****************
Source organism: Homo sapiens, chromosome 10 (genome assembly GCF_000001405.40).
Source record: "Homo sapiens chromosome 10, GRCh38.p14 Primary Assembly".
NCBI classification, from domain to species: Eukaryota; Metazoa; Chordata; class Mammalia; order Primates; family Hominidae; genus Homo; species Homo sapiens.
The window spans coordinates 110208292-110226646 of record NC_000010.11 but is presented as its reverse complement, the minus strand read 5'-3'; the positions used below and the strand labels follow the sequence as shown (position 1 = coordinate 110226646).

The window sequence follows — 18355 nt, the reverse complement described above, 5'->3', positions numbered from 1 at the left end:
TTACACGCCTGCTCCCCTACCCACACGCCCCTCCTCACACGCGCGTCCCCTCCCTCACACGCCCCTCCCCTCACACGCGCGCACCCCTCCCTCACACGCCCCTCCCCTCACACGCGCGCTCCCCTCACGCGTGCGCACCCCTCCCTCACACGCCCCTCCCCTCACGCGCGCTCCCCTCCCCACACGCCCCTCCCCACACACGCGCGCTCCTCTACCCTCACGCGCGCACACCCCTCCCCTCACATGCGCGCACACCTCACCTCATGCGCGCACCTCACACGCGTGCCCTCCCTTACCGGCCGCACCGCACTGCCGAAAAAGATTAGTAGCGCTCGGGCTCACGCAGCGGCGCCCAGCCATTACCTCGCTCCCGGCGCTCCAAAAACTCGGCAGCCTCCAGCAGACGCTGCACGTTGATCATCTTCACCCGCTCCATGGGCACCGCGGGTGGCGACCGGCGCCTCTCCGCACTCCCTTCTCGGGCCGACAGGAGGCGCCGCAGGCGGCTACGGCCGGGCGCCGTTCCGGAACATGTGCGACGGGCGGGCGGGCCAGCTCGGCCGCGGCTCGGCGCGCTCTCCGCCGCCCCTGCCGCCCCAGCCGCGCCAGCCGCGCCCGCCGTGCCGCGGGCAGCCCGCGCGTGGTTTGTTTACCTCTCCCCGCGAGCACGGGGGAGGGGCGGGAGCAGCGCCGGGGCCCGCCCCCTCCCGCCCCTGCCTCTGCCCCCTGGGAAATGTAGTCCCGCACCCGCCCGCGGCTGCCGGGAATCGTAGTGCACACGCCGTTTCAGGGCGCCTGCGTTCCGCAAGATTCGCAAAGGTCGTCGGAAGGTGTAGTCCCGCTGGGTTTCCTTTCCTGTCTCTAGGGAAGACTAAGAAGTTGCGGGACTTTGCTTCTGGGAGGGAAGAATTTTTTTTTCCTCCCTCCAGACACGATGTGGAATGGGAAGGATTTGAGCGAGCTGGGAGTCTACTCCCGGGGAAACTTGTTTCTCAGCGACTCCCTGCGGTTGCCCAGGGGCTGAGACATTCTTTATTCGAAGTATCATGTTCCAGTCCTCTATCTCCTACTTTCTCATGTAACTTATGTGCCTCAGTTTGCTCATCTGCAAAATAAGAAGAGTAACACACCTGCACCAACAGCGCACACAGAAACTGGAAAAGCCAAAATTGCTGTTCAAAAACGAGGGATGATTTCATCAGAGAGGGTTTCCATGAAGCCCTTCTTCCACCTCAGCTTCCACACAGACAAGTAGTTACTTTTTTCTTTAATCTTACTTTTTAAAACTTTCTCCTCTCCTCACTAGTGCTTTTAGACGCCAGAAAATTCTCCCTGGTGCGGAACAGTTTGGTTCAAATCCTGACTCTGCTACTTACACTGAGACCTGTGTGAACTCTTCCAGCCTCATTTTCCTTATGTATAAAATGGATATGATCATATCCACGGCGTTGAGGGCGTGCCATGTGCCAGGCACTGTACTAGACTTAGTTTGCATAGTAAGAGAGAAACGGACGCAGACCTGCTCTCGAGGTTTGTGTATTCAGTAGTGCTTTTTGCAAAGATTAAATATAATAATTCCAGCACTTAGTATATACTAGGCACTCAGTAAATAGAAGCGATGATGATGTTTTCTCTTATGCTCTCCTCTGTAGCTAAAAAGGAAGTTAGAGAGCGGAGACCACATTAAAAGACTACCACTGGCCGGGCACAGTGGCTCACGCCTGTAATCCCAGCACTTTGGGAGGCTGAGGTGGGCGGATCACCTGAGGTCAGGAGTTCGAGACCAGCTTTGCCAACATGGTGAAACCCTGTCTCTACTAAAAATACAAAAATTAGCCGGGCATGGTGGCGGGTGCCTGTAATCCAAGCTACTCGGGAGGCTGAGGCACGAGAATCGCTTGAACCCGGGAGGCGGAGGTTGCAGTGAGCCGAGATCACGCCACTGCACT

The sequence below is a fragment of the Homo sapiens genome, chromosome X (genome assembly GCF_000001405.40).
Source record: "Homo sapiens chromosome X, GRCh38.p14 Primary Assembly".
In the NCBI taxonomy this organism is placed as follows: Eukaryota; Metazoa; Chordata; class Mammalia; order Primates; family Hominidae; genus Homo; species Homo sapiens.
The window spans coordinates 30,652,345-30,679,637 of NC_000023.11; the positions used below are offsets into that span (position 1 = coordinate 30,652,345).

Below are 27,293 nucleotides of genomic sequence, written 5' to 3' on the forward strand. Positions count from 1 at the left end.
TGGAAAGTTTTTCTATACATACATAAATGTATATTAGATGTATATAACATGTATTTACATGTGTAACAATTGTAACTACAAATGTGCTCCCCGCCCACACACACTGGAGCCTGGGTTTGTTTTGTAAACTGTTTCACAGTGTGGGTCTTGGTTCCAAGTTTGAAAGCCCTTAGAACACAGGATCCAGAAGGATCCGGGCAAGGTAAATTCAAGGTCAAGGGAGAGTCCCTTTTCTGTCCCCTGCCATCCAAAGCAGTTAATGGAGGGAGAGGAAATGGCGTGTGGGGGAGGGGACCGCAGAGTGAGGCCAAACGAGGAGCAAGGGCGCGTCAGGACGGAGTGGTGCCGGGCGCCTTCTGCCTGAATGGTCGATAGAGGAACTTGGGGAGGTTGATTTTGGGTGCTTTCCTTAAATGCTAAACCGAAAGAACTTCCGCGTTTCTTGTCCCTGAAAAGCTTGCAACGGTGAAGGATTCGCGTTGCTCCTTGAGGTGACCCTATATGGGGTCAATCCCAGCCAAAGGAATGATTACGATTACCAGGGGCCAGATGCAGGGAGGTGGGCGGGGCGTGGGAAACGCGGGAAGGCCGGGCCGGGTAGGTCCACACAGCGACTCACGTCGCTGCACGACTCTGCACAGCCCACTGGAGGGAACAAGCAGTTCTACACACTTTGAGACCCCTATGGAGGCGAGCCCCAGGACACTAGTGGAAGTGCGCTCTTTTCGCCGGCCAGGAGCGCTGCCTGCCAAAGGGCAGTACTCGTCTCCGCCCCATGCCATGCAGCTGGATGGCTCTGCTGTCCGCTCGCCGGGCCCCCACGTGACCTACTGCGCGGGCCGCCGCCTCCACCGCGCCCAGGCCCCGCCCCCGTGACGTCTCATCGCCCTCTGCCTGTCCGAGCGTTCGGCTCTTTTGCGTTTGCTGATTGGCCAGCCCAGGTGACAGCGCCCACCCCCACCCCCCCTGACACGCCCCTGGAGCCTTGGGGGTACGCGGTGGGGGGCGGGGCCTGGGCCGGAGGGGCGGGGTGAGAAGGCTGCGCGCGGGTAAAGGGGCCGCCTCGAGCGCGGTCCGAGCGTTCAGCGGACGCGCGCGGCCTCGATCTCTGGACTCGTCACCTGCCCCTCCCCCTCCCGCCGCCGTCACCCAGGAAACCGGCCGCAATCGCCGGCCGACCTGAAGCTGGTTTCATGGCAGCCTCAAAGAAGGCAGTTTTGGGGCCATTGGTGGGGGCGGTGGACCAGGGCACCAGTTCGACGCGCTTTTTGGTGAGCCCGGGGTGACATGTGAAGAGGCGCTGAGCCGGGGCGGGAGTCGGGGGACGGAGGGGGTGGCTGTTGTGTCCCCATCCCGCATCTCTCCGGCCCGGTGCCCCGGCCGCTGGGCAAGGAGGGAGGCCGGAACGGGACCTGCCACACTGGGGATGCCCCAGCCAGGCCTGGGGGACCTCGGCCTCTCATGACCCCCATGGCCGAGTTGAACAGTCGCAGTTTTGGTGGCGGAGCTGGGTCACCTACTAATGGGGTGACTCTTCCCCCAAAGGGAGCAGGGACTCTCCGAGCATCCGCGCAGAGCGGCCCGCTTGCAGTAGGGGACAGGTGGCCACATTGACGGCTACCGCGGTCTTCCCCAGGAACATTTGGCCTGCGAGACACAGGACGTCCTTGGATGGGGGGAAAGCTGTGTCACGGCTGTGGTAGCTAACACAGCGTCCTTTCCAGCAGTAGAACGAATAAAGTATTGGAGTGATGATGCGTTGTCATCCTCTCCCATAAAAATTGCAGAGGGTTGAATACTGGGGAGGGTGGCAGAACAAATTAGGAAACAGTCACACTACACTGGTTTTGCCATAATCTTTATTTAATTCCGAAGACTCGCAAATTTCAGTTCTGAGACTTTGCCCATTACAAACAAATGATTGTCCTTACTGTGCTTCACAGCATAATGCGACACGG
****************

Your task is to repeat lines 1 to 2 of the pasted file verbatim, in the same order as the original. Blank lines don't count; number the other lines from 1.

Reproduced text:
Source organism: Homo sapiens, chromosome 10 (genome assembly GCF_000001405.40).
Source record: "Homo sapiens chromosome 10, GRCh38.p14 Primary Assembly".